Does the name Jan Egesborg ring a bell? I didn’t think so; the Danish artist has received precious little coverage in this country. Yet he has just done what every politically-minded artist ardently yearns to do: make a powerful and arrogant world leader look ridiculous. Remarkably, this leader is not named Bush but Ahmadinejad.
In December 2006, a group calling itself “Danes for World Peace” took out a half-page ad in the English-language Tehran Times. Five anti-war declarations, in rather plodding English, were printed under a photograph of Iranian president Mahmoud Ahmadinejad:
Support his fight against Bush
We are also tired of Bush
Iran has the right to produce nuclear energy
No U.S. aggression against any country
Evil U.S. military stay home
Not until after the ad appeared did anyone notice that the five initial letters of the five-line statement, when read downward, spell out the word SWINE—a word chosen to be as offensive as possible—directly beneath Ahmadinejad’s photograph.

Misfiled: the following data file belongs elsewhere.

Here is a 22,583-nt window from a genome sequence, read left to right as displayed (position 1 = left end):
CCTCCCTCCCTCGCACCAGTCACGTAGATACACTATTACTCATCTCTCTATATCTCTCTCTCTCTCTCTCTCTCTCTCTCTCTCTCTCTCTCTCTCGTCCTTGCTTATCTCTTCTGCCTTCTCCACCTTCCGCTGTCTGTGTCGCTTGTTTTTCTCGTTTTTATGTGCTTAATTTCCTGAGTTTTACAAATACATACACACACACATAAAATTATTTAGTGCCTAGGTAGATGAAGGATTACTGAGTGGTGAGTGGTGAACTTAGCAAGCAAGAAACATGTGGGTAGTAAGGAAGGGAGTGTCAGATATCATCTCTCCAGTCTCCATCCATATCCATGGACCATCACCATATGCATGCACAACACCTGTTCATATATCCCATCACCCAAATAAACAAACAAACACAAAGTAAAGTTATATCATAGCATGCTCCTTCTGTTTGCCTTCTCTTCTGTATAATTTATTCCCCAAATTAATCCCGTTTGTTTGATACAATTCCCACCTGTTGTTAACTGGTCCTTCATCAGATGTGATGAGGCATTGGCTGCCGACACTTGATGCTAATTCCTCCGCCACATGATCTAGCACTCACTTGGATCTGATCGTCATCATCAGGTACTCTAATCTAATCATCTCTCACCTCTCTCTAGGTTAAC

Egesborg is the founder of Surrend, the artists’ collaborative whose stated goal is “to make fun of the world’s powerful men” by means of posters, stickers, and newspaper advertisements. Such street theater has been a staple of agit-prop art since the 1960′s, in Europe as well as America, but it is simply inconceivable that any group of American artists would single out for abuse the figures recently mocked by Surrend, a roster that includes the Belorussian despot Alexander Lukashenko, the Serbian war criminal Ratko Mladic, and dictator of Zimbabwe Robert Mugabe.
As political art satire goes, Egesborg’s sophomoric stunt comes in somewhat below Animal Farm. On the other hand, to carry it out required an abundance of personal courage, not necessarily the first quality that comes to mind when thinking of performance artists. Moreover, it actually does what contemporary art so routinely promises and just as routinely fails to deliver: it “challenges our assumptions about art,” in this case, the assumption that for contemporary artists there is no tyrant on the earth so despicable as a Republican president. Egesborg’s merry little prank was easily the most important work of political art of 2006.